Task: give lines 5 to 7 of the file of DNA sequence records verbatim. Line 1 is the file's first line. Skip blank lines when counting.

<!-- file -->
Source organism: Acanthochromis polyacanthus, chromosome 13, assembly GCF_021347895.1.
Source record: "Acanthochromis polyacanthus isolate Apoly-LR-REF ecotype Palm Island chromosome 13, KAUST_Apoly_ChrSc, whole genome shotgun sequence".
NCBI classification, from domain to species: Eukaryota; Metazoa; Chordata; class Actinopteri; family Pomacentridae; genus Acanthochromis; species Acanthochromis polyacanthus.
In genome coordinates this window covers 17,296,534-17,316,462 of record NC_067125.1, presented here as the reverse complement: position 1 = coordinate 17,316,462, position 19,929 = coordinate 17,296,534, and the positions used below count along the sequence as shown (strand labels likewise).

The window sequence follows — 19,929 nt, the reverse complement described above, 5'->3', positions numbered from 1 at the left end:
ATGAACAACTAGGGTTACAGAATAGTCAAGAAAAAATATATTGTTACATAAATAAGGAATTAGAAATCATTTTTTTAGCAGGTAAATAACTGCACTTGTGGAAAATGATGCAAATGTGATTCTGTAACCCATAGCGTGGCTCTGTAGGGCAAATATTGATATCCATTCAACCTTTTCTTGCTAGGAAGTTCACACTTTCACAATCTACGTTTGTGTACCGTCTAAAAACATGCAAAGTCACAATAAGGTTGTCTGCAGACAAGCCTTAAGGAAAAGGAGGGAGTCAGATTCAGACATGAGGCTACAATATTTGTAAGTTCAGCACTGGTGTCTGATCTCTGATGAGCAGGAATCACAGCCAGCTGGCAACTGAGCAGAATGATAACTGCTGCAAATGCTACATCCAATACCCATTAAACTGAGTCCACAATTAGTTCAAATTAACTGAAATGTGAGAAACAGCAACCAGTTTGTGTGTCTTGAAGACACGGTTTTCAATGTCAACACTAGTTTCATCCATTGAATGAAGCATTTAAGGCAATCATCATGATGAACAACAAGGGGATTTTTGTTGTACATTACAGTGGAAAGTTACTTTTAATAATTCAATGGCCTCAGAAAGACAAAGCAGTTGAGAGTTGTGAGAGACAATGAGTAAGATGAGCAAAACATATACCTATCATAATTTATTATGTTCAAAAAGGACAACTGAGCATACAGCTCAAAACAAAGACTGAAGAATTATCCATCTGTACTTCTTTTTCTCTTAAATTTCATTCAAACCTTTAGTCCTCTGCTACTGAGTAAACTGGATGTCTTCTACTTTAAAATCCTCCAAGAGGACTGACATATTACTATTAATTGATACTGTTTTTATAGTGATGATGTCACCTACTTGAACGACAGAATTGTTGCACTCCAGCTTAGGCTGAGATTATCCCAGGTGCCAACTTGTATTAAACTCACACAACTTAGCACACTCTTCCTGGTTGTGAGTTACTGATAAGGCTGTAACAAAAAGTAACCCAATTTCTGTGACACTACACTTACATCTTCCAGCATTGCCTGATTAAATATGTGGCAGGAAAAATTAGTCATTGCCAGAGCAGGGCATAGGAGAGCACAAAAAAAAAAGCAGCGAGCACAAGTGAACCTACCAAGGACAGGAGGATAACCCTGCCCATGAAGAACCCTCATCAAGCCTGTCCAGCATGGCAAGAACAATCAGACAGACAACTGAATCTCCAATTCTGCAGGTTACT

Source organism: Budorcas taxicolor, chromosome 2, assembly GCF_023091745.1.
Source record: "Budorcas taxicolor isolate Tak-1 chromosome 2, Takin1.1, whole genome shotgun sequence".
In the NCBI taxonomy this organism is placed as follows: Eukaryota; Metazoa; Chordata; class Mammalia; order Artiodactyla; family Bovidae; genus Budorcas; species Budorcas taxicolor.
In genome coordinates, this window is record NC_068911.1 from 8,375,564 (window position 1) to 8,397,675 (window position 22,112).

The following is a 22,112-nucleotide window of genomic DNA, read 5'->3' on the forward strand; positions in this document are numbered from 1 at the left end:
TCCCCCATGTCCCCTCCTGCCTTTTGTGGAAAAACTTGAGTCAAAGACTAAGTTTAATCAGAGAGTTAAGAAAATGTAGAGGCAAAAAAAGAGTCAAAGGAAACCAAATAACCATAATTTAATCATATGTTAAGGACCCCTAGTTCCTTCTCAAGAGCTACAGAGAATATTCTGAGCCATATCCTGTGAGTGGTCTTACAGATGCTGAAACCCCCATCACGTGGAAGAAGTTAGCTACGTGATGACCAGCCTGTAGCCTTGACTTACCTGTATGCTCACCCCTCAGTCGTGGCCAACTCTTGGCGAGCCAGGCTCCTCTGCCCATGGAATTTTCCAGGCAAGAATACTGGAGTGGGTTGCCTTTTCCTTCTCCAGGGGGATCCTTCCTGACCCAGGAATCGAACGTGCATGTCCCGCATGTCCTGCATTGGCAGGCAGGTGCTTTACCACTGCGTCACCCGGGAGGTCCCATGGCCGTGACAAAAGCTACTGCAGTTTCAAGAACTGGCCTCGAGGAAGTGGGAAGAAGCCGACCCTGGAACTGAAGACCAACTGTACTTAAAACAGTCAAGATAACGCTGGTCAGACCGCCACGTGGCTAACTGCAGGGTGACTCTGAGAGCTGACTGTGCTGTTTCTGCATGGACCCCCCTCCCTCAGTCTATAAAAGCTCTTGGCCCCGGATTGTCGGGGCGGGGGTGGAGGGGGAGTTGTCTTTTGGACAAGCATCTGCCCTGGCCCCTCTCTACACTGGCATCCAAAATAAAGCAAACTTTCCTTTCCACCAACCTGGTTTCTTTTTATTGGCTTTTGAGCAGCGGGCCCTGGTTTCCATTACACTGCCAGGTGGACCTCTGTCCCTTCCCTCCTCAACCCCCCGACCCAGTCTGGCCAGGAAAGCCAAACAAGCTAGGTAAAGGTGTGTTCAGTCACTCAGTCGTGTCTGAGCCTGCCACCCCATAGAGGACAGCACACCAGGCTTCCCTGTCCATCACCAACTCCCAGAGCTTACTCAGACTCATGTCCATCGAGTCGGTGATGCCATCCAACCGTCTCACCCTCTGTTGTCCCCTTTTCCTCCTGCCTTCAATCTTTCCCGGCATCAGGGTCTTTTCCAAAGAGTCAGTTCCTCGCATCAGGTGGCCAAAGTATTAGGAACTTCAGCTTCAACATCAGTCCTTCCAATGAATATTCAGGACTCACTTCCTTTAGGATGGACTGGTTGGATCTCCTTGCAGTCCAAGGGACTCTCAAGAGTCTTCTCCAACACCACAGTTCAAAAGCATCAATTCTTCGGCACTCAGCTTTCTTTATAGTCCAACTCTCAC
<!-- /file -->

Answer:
The window sequence follows — 19,929 nt, the reverse complement described above, 5'->3', positions numbered from 1 at the left end:
ATGAACAACTAGGGTTACAGAATAGTCAAGAAAAAATATATTGTTACATAAATAAGGAATTAGAAATCATTTTTTTAGCAGGTAAATAACTGCACTTGTGGAAAATGATGCAAATGTGATTCTGTAACCCATAGCGTGGCTCTGTAGGGCAAATATTGATATCCATTCAACCTTTTCTTGCTAGGAAGTTCACACTTTCACAATCTACGTTTGTGTACCGTCTAAAAACATGCAAAGTCACAATAAGGTTGTCTGCAGACAAGCCTTAAGGAAAAGGAGGGAGTCAGATTCAGACATGAGGCTACAATATTTGTAAGTTCAGCACTGGTGTCTGATCTCTGATGAGCAGGAATCACAGCCAGCTGGCAACTGAGCAGAATGATAACTGCTGCAAATGCTACATCCAATACCCATTAAACTGAGTCCACAATTAGTTCAAATTAACTGAAATGTGAGAAACAGCAACCAGTTTGTGTGTCTTGAAGACACGGTTTTCAATGTCAACACTAGTTTCATCCATTGAATGAAGCATTTAAGGCAATCATCATGATGAACAACAAGGGGATTTTTGTTGTACATTACAGTGGAAAGTTACTTTTAATAATTCAATGGCCTCAGAAAGACAAAGCAGTTGAGAGTTGTGAGAGACAATGAGTAAGATGAGCAAAACATATACCTATCATAATTTATTATGTTCAAAAAGGACAACTGAGCATACAGCTCAAAACAAAGACTGAAGAATTATCCATCTGTACTTCTTTTTCTCTTAAATTTCATTCAAACCTTTAGTCCTCTGCTACTGAGTAAACTGGATGTCTTCTACTTTAAAATCCTCCAAGAGGACTGACATATTACTATTAATTGATACTGTTTTTATAGTGATGATGTCACCTACTTGAACGACAGAATTGTTGCACTCCAGCTTAGGCTGAGATTATCCCAGGTGCCAACTTGTATTAAACTCACACAACTTAGCACACTCTTCCTGGTTGTGAGTTACTGATAAGGCTGTAACAAAAAGTAACCCAATTTCTGTGACACTACACTTACATCTTCCAGCATTGCCTGATTAAATATGTGGCAGGAAAAATTAGTCATTGCCAGAGCAGGGCATAGGAGAGCACAAAAAAAAAAGCAGCGAGCACAAGTGAACCTACCAAGGACAGGAGGATAACCCTGCCCATGAAGAACCCTCATCAAGCCTGTCCAGCATGGCAAGAACAATCAGACAGACAACTGAATCTCCAATTCTGCAGGTTACT

Source organism: Budorcas taxicolor, chromosome 2, assembly GCF_023091745.1.